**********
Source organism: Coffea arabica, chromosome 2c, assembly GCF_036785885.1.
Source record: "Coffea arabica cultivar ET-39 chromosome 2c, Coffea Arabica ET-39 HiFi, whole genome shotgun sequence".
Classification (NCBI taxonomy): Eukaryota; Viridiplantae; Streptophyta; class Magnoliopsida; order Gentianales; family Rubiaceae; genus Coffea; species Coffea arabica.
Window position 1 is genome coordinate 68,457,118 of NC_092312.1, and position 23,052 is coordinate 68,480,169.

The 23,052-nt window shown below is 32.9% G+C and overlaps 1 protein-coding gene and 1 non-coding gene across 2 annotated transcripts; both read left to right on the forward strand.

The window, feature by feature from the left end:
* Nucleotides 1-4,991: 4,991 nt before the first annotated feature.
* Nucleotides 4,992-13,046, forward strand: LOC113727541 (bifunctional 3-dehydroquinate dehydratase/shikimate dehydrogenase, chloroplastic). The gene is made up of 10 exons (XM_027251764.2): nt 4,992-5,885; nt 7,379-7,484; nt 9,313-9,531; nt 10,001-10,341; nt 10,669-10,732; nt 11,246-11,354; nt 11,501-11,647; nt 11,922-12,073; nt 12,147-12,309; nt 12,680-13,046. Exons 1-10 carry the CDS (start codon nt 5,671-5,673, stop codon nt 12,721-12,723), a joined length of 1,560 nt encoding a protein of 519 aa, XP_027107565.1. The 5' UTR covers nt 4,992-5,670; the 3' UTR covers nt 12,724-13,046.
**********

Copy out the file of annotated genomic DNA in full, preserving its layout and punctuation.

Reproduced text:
Source organism: Coffea arabica, chromosome 2c, assembly GCF_036785885.1.
Source record: "Coffea arabica cultivar ET-39 chromosome 2c, Coffea Arabica ET-39 HiFi, whole genome shotgun sequence".
Classification (NCBI taxonomy): Eukaryota; Viridiplantae; Streptophyta; class Magnoliopsida; order Gentianales; family Rubiaceae; genus Coffea; species Coffea arabica.
Window position 1 is genome coordinate 68,457,118 of NC_092312.1, and position 23,052 is coordinate 68,480,169.

The 23,052-nt window shown below is 32.9% G+C and overlaps 1 protein-coding gene and 1 non-coding gene across 2 annotated transcripts; both read left to right on the forward strand.

The window, feature by feature from the left end:
* Nucleotides 1-4,991: 4,991 nt before the first annotated feature.
* Nucleotides 4,992-13,046, forward strand: LOC113727541 (bifunctional 3-dehydroquinate dehydratase/shikimate dehydrogenase, chloroplastic). The gene is made up of 10 exons (XM_027251764.2): nt 4,992-5,885; nt 7,379-7,484; nt 9,313-9,531; nt 10,001-10,341; nt 10,669-10,732; nt 11,246-11,354; nt 11,501-11,647; nt 11,922-12,073; nt 12,147-12,309; nt 12,680-13,046. Exons 1-10 carry the CDS (start codon nt 5,671-5,673, stop codon nt 12,721-12,723), a joined length of 1,560 nt encoding a protein of 519 aa, XP_027107565.1. The 5' UTR covers nt 4,992-5,670; the 3' UTR covers nt 12,724-13,046.